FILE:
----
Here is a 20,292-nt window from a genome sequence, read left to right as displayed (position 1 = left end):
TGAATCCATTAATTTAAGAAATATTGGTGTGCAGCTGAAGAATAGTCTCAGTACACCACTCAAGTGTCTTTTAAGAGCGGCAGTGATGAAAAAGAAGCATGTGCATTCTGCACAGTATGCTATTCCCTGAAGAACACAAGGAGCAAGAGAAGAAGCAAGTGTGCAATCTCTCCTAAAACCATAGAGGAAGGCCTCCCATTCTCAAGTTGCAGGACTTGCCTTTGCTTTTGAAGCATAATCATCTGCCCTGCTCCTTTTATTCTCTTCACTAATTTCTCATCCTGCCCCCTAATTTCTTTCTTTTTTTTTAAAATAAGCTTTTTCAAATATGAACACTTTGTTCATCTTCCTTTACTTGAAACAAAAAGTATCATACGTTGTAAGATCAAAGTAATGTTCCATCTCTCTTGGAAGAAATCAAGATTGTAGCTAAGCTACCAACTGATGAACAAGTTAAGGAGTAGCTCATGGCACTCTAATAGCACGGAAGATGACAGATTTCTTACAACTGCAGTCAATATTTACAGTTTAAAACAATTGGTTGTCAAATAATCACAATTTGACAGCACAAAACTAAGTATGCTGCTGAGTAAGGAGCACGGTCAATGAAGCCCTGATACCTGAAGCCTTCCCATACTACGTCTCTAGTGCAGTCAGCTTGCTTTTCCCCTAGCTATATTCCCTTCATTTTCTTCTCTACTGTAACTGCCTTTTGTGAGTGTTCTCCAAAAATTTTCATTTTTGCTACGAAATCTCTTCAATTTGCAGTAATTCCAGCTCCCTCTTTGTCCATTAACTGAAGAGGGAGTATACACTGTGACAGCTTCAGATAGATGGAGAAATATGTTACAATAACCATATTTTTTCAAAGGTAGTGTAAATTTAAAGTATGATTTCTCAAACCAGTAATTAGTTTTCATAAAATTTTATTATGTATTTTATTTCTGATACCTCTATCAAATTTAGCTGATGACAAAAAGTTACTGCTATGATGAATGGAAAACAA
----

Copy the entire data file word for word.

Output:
Here is a 20,292-nt window from a genome sequence, read left to right as displayed (position 1 = left end):
TGAATCCATTAATTTAAGAAATATTGGTGTGCAGCTGAAGAATAGTCTCAGTACACCACTCAAGTGTCTTTTAAGAGCGGCAGTGATGAAAAAGAAGCATGTGCATTCTGCACAGTATGCTATTCCCTGAAGAACACAAGGAGCAAGAGAAGAAGCAAGTGTGCAATCTCTCCTAAAACCATAGAGGAAGGCCTCCCATTCTCAAGTTGCAGGACTTGCCTTTGCTTTTGAAGCATAATCATCTGCCCTGCTCCTTTTATTCTCTTCACTAATTTCTCATCCTGCCCCCTAATTTCTTTCTTTTTTTTTAAAATAAGCTTTTTCAAATATGAACACTTTGTTCATCTTCCTTTACTTGAAACAAAAAGTATCATACGTTGTAAGATCAAAGTAATGTTCCATCTCTCTTGGAAGAAATCAAGATTGTAGCTAAGCTACCAACTGATGAACAAGTTAAGGAGTAGCTCATGGCACTCTAATAGCACGGAAGATGACAGATTTCTTACAACTGCAGTCAATATTTACAGTTTAAAACAATTGGTTGTCAAATAATCACAATTTGACAGCACAAAACTAAGTATGCTGCTGAGTAAGGAGCACGGTCAATGAAGCCCTGATACCTGAAGCCTTCCCATACTACGTCTCTAGTGCAGTCAGCTTGCTTTTCCCCTAGCTATATTCCCTTCATTTTCTTCTCTACTGTAACTGCCTTTTGTGAGTGTTCTCCAAAAATTTTCATTTTTGCTACGAAATCTCTTCAATTTGCAGTAATTCCAGCTCCCTCTTTGTCCATTAACTGAAGAGGGAGTATACACTGTGACAGCTTCAGATAGATGGAGAAATATGTTACAATAACCATATTTTTTCAAAGGTAGTGTAAATTTAAAGTATGATTTCTCAAACCAGTAATTAGTTTTCATAAAATTTTATTATGTATTTTATTTCTGATACCTCTATCAAATTTAGCTGATGACAAAAAGTTACTGCTATGATGAATGGAAAACAA